Written by William Gallagher, directed by Nicholas Briggs
Released March 2012
“I said it before, the human race is indomitable… it is also the first race to realize that if you boil a frog slowly enough it won’t realize until it is too late.”
In the far future, the planet Earth has survived an encounter with solar radiation, leaving it a desolate blasted heath. The population planned ahead by building a massive ark containing the population preserved in suspension. When they reclaimed their planet, they found that rebuilding their once great civilization was not the only challenge they faced. A threat from the cold depths of space threatens to defeat humanity in its bid for dominance over the nearly inhospitable planet. By frozen Loch Lomond, the Doctor and his companion Flip find a family daring the odds by establishing a house in what could be the most unwelcome place on the planet.
Cut off from the technological wonder that is Nerva City, the Buchman family is attempting to make the best of a bad situation as only a family can, awkwardly. Veronica is bitter and resentful, husband Roger is emotionally distant and secretive and young ‘Toasty’ seems oblivious to the danger. When they welcome the Doctor and Flip to a delightful meal of ‘forage porridge,’ the moods gets grim. Consisting solely of strange green material found on the surrounding ground, forage porridge is not food at all. The Doctor sadly informs them that it is actually Wirrn mucus.
Cue my stomach to seize.
The Doctor and Flip traveled via transmat, that miracle method of getting from point ‘a’ to ‘b’ instantaneously first seen in Brian Hayle’s Seeds of Death. But it has become faulty, with help only accessible across the frozen loch. Flip volunteers to pilot the astro-light formerly belonging to the long deceased Ion. This leaves the Doctor to unravel just what skeletons are rattling around in the Buchman family closet and how deadly it could be.
Wirrn Isle is a clever and emotionally engaging story that excels in adventure (Flip playing the brave heroine is a nice touch and given that this is her last story to date, I worried for her safety) and in creepy horror (settlers eating cooked mucus not gross enough? There’s plenty more including the twitching ‘branches’ that Flip spots peeking out from the ice). Both Gallagher and Briggs note that the real strength of this story is the characters who are so well supported by the cast. Without these compelling performances, the story would fall flat due to some dubious decisions.
I am a big fan of the Wirrn and am happy to see them return. Setting the story after the Tom Baker classic Ark in Space is a nice touch as is hearkening back to Sontaran Experiment with the garbled dialect of the astronauts echoes in Sheer Jawn (played by veteran actor and sometime Sontaran Dan Starkey). However, the plot moves from point A to B to C and then back to B and A… which is really odd. Flip flies to a transmat hub to make it to the city with the Doctor and Veronica following on foot. When she arrives at Nerva City, it mainly consists of three characters and some unconvincing background crowd noise. We are meant to believe that while the Buchman family are eating plates of snot and fighting giant insects that the rest of the human race are celebrating a hair-brained Olympics based on half-remembered facts. It was so poor that I waited for the reveal that Nerva City was abandoned and the human race was still in suspension, but no.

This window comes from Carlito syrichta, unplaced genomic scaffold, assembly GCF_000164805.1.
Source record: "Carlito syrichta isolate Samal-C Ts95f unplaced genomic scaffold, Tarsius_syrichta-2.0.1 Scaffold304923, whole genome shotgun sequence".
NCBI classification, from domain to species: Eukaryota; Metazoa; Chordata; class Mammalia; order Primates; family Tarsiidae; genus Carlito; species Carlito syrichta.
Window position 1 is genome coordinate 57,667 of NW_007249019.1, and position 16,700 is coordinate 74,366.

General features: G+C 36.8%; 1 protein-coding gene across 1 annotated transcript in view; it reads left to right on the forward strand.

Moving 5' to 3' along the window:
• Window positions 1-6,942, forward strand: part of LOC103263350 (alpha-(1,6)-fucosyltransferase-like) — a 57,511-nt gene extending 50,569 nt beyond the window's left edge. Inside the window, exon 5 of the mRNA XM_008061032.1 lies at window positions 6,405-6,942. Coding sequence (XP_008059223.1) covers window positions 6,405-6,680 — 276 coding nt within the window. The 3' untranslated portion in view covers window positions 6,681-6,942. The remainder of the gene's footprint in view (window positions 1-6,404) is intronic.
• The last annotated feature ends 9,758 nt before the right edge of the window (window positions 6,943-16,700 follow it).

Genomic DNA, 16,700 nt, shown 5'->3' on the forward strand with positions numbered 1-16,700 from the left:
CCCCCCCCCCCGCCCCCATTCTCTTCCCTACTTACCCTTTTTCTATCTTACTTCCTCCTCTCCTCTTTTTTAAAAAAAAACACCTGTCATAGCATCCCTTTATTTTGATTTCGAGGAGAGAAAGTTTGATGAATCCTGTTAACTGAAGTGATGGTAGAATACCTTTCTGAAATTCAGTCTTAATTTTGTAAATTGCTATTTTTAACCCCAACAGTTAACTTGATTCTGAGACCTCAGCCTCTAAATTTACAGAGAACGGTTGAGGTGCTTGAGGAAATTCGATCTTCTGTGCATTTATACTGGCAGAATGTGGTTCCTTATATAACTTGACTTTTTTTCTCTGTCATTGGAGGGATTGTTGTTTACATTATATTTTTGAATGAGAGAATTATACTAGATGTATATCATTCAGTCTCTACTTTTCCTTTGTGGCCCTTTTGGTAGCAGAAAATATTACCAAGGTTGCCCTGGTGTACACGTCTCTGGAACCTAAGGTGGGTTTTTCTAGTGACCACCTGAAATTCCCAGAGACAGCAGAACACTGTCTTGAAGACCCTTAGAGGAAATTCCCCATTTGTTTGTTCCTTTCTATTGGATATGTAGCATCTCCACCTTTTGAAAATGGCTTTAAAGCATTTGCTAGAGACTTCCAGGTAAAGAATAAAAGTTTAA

The Doctor, Veronica, Roger and Toasty make a last stand in the cabin while Ion attempts to raid the place several times via the transmat with varying results. Despite a strong start, Flip spends much of the second half of Wirrn Isle trying to get back in the action.
In the behind the scenes material Baker notes that he thought the script was hard to follow due to the constant transmatting from place to place. But the real problem is that the characters keep jumping back to where they started, making Nerva City seem barely believable.
The real star for this story, as always, is Colin Baker. He has a knack for making the most absurd and incomprehensible plot sound acceptable. In this instance, he has some intense material to deal with and a great guest cast including the excellent Lisa Greenwood as Flip who has made a big impact on the listening fans of the Big Finish series. I have long held the opinion that the Sixth incarnation of the Doctor is the most brilliant and this story definitely supports that. The Doctor’s rewiring of the transmat system is ingenious and achieved with relatively few resources. Add to this the Doctor’s strong moral ground as he tries to explain that simple xenophobia is not reason enough to kill another living creature and you have one of the best characterizations ever. I know, I stand in a countable minority, but Six is one of the greats.
But the Doctor is not alone! He has Flip Jackson, the youngest companion to date (unless you count the comic strips). The Doctor has had his hands full in the past trying to keep his companions out of trouble, but Flip flat out welcomes it. We finally see this plot idea of Flip’s daredevil persona come to a head here, prompting the Doctor to finally accept that his travels are not just exciting jaunts through time and space but continual taunts with death that cannot go on forever.
The Wirrn and the future Earth are both used to great affect in this story, I just wish that it had more places to go than back to where it started. Even so, I do recommend it for the horror and adventure.
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